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small current amplifiers

Kevin Weddle

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I have this idea about the operation of opamps. We all know the input transistors are low current. But how accurate are they. We all want to believe that they are perfect. But I think the  manufacturing process for these devices may not be as good as the higher current ones. Specifically their high beta creates a problem. By sheer means of the number. You take a beta of 500 and the base current is one then the number of the collector current is 500. You take a base current of 2 and the number of the collector current goes to 1000. It is sort of like the high gain principle in opamps. When you gain the signal at a higher number, you might get a gain of 20k or you might get a gain of 25k. If the gain is low, then you might get a gain of 20 or you might get a gain of 25. Just look at the difference in the numbers. So what I suggest is that by the sheer value of the numbers, you can expect a certain amount of error.

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The input transistors in opamps use high beta for an extremely low bias current and an extremely high impedance, not for voltage gain. The input transistors use emitter-degeneration resistors to straighten their linearity which reduces their voltage gain a lot. Opamps use very high impedance current-source circuits instead of collector resistors, and multiple gain stages for very high voltage gain.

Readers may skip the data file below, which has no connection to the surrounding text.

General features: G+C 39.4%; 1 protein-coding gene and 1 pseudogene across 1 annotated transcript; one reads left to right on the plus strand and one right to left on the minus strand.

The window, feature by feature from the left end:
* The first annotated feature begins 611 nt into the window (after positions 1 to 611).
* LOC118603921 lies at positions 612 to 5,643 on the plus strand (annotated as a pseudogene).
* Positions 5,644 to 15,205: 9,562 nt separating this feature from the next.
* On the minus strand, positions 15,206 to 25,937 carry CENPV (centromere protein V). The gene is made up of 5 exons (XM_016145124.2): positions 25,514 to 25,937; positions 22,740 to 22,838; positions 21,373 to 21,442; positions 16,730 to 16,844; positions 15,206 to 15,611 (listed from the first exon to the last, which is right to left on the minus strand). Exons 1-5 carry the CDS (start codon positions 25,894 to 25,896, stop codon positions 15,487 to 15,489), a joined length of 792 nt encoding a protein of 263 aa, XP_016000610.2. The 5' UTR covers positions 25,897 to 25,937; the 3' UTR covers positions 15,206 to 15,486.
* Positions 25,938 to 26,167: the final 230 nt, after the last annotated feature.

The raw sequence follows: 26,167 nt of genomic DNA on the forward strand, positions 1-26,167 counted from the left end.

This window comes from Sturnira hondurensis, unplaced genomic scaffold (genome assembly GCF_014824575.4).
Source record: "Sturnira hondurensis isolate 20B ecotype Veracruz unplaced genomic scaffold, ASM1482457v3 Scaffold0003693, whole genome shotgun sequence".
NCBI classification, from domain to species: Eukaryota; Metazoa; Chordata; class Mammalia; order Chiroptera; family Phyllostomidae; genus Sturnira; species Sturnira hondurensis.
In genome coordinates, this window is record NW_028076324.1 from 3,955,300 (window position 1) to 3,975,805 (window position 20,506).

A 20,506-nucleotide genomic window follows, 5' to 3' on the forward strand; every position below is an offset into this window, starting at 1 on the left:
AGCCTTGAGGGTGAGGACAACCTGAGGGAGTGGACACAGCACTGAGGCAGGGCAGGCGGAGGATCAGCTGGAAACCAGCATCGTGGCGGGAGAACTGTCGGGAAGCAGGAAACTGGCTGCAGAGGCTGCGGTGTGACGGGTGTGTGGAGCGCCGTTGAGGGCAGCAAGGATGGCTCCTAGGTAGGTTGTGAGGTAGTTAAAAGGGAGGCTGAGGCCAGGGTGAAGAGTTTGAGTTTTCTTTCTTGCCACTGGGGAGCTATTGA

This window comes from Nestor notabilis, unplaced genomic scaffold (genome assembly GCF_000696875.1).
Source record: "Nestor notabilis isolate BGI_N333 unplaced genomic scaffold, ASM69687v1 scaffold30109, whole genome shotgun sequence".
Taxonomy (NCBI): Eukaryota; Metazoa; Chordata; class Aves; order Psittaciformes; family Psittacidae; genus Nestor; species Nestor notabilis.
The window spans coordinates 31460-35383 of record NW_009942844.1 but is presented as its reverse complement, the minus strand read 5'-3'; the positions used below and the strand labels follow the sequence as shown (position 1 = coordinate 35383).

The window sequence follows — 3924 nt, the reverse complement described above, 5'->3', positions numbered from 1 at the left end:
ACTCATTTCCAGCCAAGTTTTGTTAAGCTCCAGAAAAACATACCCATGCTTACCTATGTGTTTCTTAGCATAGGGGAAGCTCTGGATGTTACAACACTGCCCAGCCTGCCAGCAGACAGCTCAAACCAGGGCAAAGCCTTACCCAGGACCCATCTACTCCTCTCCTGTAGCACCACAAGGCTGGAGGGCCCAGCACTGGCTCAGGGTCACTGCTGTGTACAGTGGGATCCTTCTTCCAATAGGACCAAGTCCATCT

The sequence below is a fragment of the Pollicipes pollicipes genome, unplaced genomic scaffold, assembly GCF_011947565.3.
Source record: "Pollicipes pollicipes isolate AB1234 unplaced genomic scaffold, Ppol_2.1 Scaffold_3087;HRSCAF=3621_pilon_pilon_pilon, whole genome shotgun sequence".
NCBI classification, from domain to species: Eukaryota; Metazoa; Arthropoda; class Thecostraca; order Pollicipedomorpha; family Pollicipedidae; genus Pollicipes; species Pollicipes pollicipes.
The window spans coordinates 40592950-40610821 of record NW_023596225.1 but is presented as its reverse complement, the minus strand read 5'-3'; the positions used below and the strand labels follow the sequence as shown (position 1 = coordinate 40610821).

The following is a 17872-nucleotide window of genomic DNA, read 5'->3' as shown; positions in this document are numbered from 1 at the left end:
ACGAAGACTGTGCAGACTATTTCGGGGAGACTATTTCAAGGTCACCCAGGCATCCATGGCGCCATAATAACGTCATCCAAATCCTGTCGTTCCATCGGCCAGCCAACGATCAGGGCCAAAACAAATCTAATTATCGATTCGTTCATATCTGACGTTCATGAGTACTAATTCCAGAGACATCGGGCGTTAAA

The voltage gain of an opamp is typically about 200,000. If you ended up with one at its limit of only 25,000 then when you add negative feedback to them for a closed-loop gain of 10 to 100, the error and difference between them is almost nothing. The tolerance of your feedback resistors causes far more error. You are not just attenuating the output to get the gain you want, you are adding negative feedback for its error and linearity improvements.

Look at what negative feedback does for the harmonic distortion of an opamp. Without negative feedback, the harmonic distortion might be as high as 1%. With negative feedback improving its linearity the distortion is 0.0005%!

I can't think of any application for an opamp where its gain is maximum, or "open-loop" without any negative feedback. Electrocardiogram circuits use a special "instrumentation" opamp with its extremely high gain and balance determined by very high-accuracy built-in resistors.


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And what about the numbers. Don't you agree that there is more error in higher numbers. Odds are if your gain is 100,000 then +-1% error is a 2000 difference. But your gain is only 10 then +- 1% is a difference of 2. I know that theoretically you cannot go by percentage, but it can be used as a basis of comparison.

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You missed the decimal point. 1% of 10 isn't a spread of 2, it's a spread of 0.2.

Let's compare the gain accuracy of an opamp circuit that has a gain of 10 with negative feedback:
1) The opamp has its minimum gain of only 25,000. According to the attached tutorial, the circuit's gain will be 9.995602.
2) The opamp has its typical gain of 200,000. The circuit's gain will be 9.999451.
3) the difference in gain between the circuits is only 0.0003849, pretty darn small.  ;D


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